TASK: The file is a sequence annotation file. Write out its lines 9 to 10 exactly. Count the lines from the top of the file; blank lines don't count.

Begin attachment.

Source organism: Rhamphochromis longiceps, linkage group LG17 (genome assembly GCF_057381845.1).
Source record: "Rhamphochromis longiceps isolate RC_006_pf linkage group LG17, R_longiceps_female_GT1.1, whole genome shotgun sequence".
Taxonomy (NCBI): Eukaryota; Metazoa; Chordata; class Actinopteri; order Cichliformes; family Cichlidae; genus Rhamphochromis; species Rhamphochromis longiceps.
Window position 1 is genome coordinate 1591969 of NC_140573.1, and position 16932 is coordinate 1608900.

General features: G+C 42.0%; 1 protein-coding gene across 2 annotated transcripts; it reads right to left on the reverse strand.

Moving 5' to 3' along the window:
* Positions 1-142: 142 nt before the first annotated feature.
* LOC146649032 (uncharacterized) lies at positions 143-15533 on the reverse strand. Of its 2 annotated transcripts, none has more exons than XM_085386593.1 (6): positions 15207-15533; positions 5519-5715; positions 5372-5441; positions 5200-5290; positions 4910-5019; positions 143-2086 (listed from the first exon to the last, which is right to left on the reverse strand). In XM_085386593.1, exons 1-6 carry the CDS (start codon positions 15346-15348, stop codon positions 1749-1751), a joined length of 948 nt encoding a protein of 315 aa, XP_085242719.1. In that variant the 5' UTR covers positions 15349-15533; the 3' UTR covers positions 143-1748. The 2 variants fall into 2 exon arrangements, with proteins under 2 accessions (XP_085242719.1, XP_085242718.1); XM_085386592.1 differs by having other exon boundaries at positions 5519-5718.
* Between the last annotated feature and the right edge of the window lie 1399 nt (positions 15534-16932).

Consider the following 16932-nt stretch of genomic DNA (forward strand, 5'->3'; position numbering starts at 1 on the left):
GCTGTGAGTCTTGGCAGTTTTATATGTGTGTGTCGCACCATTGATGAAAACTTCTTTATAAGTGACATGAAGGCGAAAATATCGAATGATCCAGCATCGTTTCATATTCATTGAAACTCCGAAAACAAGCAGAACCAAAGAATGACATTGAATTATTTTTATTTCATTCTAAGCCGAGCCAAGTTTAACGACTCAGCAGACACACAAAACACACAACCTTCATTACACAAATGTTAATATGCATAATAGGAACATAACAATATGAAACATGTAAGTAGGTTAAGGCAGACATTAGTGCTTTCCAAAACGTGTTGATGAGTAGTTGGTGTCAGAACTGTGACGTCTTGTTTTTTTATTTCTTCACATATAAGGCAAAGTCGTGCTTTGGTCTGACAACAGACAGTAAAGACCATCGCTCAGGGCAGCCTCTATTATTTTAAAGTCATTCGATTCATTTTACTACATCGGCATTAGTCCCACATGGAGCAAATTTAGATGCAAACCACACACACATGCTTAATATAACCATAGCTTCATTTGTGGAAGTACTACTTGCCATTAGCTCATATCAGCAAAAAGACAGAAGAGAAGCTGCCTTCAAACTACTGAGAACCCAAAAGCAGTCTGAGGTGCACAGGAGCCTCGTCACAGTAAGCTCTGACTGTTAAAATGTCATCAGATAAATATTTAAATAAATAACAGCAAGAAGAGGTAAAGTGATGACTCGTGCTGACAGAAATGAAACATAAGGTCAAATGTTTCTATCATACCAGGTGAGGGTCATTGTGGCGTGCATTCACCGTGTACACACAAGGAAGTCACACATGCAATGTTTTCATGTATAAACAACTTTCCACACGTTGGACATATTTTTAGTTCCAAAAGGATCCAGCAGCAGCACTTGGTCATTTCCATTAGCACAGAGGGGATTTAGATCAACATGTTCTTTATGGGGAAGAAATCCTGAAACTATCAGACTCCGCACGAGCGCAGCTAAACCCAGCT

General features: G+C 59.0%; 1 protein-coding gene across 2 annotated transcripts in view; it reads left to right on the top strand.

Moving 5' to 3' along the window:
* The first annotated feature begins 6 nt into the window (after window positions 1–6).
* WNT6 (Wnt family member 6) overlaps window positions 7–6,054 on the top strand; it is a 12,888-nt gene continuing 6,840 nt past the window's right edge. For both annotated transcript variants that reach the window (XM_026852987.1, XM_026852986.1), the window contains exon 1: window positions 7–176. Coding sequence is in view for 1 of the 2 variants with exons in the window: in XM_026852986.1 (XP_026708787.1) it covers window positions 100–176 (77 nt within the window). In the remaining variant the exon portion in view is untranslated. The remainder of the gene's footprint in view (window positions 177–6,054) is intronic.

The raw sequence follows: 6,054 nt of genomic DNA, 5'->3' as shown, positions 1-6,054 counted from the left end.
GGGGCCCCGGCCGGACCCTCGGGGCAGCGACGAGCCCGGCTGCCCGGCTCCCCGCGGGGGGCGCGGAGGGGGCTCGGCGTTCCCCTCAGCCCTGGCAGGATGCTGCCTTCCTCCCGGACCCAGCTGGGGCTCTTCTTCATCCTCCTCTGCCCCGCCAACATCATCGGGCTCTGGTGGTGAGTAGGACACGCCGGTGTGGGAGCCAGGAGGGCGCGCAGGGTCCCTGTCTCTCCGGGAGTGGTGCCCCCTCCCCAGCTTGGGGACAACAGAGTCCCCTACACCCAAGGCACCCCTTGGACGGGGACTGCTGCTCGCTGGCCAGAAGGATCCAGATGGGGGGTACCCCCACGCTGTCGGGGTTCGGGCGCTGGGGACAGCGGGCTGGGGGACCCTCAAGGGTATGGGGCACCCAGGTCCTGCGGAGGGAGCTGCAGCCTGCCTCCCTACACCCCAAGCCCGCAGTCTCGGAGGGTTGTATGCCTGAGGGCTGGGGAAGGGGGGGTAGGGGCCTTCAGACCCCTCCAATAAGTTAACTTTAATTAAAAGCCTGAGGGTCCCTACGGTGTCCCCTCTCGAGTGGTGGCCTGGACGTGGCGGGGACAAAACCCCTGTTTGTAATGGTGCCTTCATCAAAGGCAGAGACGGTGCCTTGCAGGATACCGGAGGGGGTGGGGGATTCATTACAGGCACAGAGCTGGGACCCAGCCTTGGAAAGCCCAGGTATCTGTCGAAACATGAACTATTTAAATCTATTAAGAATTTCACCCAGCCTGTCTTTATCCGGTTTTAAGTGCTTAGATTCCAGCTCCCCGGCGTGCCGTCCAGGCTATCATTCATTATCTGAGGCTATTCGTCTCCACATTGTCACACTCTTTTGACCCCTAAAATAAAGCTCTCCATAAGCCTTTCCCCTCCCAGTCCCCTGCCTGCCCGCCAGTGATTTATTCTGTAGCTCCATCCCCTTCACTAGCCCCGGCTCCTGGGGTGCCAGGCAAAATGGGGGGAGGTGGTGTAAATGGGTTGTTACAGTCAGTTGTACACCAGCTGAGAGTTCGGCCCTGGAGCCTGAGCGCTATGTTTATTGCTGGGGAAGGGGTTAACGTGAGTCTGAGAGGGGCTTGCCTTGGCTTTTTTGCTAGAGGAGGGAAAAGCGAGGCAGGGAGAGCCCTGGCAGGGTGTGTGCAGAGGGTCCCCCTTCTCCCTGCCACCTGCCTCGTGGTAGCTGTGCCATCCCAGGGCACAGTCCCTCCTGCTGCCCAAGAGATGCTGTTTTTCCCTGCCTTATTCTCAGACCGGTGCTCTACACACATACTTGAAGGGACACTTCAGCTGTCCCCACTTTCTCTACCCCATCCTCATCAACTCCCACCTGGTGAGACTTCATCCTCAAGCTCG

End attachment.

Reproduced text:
* Between the last annotated feature and the right edge of the window lie 1399 nt (positions 15534-16932).

Consider the following 16932-nt stretch of genomic DNA (forward strand, 5'->3'; position numbering starts at 1 on the left):